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Russia, Germany and France join forces for 'incomparable' travelling show of contemporary European art

Exhibition showing "unique slice" of art from Europe will coincide with the 75th anniversary of the end of the Second World War

Anri Sala's Suspended (Sky Blue, 2008) © Anri Sala. Courtesy Hauser & Wirth and Marian Goodman Gallery. Diversity United

A major exhibition bringing together around 200 works by 81 artists from 35 countries is billed as an artistic response to divisive forces 30 years after the fall of the Berlin Wall and with Brexit looming. The show Diversity United is being organised by the Bonn-based Foundation for Art and Culture and Moscow’s State Tretyakov Gallery, where it will open on 11 November 2020 (until 21 February 2021).

It also comes with political backing: the Russian president Vladimir Putin, the German president Frank-Walter Steinmeier and the French President Emmanuel Macron have all signed on as patrons, organisers say. The idea grew out of the Petersburger Dialog, a forum founded by Putin and the former German chancellor Gerhard Schröder, who has faced criticism for representing Russian state energy companies. Diversity United will move on from Moscow to Berlin and Paris (venues have yet to be determined).

Zelfira Tregulova, the director of the Tretyakov, said “it’s hard for me to even recall something of comparable scale,” at a news conference on Friday. “This exhibition will present a totally unique slice of Europe’s contemporary art, moreover Europe not just in the sense of the European Union, but Europe in a much broader sense of the word,” she said.

Anselm Kiefer's Winterreise (2015) © Anselm Kiefer

Artists listed as participants include stalwarts such as Anselm Kiefer, Gerhard Richter and Ilya and Emilia Kabakov, as well as representatives of a younger pan-European generation such as Zhanna Kadyrova from Ukraine, Olafur Eliasson from Denmark, and the Slavs and Tatars collective. The artists will either loan recent works or create new ones, with some museum loans if necessary.

Walter Smerling, the chairman of the Foundation for Art and Culture, brought “Deutschland 8—German Art in China” to Beijing in 2017, drawing over 650,000 visitors. The success of that exhibition, he said, made it possible to raise the bar. “There are political problems, but art unites people and builds bridges,” he told reporters.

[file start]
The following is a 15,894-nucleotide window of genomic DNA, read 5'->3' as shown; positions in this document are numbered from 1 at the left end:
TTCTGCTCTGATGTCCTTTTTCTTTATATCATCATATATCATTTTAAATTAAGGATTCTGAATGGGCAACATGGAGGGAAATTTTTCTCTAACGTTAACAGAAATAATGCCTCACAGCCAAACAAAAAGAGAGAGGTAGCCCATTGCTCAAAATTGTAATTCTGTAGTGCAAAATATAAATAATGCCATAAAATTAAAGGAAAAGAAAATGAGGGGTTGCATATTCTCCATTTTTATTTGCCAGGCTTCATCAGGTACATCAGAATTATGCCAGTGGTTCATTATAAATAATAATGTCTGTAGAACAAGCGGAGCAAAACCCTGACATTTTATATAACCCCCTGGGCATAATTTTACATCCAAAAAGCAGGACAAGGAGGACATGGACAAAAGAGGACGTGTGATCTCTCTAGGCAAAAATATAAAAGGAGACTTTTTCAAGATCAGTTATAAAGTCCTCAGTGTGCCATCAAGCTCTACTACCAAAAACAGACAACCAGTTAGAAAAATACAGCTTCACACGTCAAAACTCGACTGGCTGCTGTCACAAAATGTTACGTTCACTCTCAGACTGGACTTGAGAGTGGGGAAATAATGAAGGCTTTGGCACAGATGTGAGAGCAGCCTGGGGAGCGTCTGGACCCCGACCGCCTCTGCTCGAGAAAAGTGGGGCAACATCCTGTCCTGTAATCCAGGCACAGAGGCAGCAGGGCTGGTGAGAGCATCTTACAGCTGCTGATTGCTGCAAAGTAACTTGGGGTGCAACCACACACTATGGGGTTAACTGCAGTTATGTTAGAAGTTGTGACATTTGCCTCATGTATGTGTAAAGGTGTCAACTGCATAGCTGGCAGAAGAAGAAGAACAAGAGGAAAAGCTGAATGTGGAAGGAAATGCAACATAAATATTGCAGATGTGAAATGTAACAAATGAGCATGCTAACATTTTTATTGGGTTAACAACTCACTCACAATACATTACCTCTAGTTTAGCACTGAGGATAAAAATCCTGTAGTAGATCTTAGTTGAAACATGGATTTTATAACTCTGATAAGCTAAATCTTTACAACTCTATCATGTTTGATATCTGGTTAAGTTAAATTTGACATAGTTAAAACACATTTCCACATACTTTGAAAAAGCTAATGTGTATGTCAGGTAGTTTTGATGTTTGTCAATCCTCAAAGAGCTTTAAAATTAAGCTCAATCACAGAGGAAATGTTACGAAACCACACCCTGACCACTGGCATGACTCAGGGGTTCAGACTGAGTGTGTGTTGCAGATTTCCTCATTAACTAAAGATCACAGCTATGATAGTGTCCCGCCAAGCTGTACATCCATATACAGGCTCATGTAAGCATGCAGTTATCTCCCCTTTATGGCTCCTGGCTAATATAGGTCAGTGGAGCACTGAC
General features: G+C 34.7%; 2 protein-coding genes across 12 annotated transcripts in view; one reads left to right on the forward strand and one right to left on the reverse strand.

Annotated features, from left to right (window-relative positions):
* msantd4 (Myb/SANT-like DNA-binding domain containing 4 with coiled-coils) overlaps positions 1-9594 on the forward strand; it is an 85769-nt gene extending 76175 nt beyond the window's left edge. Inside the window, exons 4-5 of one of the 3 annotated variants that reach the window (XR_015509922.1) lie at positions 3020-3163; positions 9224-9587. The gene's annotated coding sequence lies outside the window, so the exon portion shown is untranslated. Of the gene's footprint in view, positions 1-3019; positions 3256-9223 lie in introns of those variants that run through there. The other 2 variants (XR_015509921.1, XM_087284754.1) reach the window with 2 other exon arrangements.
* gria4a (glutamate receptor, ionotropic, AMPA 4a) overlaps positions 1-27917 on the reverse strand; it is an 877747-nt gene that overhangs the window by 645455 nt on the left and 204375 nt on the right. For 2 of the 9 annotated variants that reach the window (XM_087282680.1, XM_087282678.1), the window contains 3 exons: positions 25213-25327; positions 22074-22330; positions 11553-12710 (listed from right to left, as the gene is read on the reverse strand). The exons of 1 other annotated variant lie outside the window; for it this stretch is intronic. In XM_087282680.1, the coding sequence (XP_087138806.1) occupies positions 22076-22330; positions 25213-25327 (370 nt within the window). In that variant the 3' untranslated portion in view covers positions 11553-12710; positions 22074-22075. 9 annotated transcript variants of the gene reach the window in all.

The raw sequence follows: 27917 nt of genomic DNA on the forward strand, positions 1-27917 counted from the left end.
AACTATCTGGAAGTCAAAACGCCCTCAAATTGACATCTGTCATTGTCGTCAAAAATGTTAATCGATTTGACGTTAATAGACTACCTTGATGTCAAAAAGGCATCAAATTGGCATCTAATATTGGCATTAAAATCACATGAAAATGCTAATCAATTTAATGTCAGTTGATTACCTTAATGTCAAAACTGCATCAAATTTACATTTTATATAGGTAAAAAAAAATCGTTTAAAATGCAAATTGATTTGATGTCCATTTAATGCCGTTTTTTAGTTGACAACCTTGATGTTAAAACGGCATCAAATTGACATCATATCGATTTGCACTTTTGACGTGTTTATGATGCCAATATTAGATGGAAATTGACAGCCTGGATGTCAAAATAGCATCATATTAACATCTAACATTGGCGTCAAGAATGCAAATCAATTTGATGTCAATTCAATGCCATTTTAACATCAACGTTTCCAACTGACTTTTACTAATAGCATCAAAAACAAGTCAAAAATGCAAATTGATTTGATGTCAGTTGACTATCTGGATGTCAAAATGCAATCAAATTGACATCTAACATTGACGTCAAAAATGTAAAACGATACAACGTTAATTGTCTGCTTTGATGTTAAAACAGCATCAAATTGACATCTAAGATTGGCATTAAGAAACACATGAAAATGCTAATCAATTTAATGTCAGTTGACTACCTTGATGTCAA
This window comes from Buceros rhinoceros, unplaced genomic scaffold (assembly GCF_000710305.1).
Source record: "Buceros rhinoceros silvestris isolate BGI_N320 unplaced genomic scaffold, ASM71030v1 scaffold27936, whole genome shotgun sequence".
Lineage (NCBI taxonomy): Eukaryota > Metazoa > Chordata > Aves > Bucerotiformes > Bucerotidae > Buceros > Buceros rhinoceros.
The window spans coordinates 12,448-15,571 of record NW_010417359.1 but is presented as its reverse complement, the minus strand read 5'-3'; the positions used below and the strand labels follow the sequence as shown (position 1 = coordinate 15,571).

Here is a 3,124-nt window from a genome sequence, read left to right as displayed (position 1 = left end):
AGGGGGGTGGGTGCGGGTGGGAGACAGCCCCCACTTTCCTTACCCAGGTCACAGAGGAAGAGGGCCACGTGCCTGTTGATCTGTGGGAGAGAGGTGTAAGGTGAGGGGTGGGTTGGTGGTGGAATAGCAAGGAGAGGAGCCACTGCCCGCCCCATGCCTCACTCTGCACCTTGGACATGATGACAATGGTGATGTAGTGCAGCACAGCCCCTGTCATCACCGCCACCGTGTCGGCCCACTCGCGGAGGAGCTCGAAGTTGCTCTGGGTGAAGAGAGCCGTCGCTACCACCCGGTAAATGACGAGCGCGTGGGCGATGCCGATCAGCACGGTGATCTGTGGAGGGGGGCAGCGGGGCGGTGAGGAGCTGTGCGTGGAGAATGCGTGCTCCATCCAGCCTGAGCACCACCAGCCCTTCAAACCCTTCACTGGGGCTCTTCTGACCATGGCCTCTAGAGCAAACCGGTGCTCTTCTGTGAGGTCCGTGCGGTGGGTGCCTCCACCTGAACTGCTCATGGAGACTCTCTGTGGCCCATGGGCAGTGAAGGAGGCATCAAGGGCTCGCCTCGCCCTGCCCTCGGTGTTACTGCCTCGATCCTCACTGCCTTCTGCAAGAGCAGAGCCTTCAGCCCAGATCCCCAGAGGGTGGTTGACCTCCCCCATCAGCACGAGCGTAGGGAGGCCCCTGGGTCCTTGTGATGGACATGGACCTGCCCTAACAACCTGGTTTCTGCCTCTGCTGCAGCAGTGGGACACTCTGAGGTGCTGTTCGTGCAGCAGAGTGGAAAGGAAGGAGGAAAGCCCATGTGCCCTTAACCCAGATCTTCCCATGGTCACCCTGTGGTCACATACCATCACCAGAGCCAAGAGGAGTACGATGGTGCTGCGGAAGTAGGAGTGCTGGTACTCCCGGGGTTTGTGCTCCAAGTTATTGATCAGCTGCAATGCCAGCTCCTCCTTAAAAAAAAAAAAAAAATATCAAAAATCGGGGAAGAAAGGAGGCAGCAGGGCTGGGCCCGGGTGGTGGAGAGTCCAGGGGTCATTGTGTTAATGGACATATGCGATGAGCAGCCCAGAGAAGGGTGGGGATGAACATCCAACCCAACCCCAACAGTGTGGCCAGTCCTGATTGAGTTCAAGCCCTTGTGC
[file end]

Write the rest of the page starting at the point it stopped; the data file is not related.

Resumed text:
Slavs and Tatars's Mystical Protest (2011). Installation view at Ujazdowski Castle Centre for Contemporary Art, Warsaw, 2016 Photo: Bartosz Górka. Diversity United

Putin’s special envoy on international cultural cooperation, Mikhail Shvydkoy, said that the exhibition is especially important since it will coincide with the 75th anniversary of the end of the Second World War and the starting point of modern European history.

A team of Russian and European curators led by Smerling and Tregulova is working on Diversity United, including Simon Baker (Maison Européenne de la Photographie, Paris); Faina Balakhovskaya of the Tretyakov; Camille Morineau (AWARE: Archives of Women Artists, Research and Exhibitions, Paris); Peter Weibel (ZKM Karlsruhe); and Pontus Kyander, a writer and curator from Helskini.

“It’s really an act of trust with each curator that has been invited to take part in this selection,” said Kyander. “I thought "how on earth are we going to work this out?"—so many people and the challenge of defining European art. And of course there will never be such a definition, but we have Europe as a sort of common ground physically," he added.

The cost of the exhibition was not announced, but the Lars Windhorst Foundation, Daimler, the German clothing retailer New Yorker, and Meridian Capital are listed as sponsors.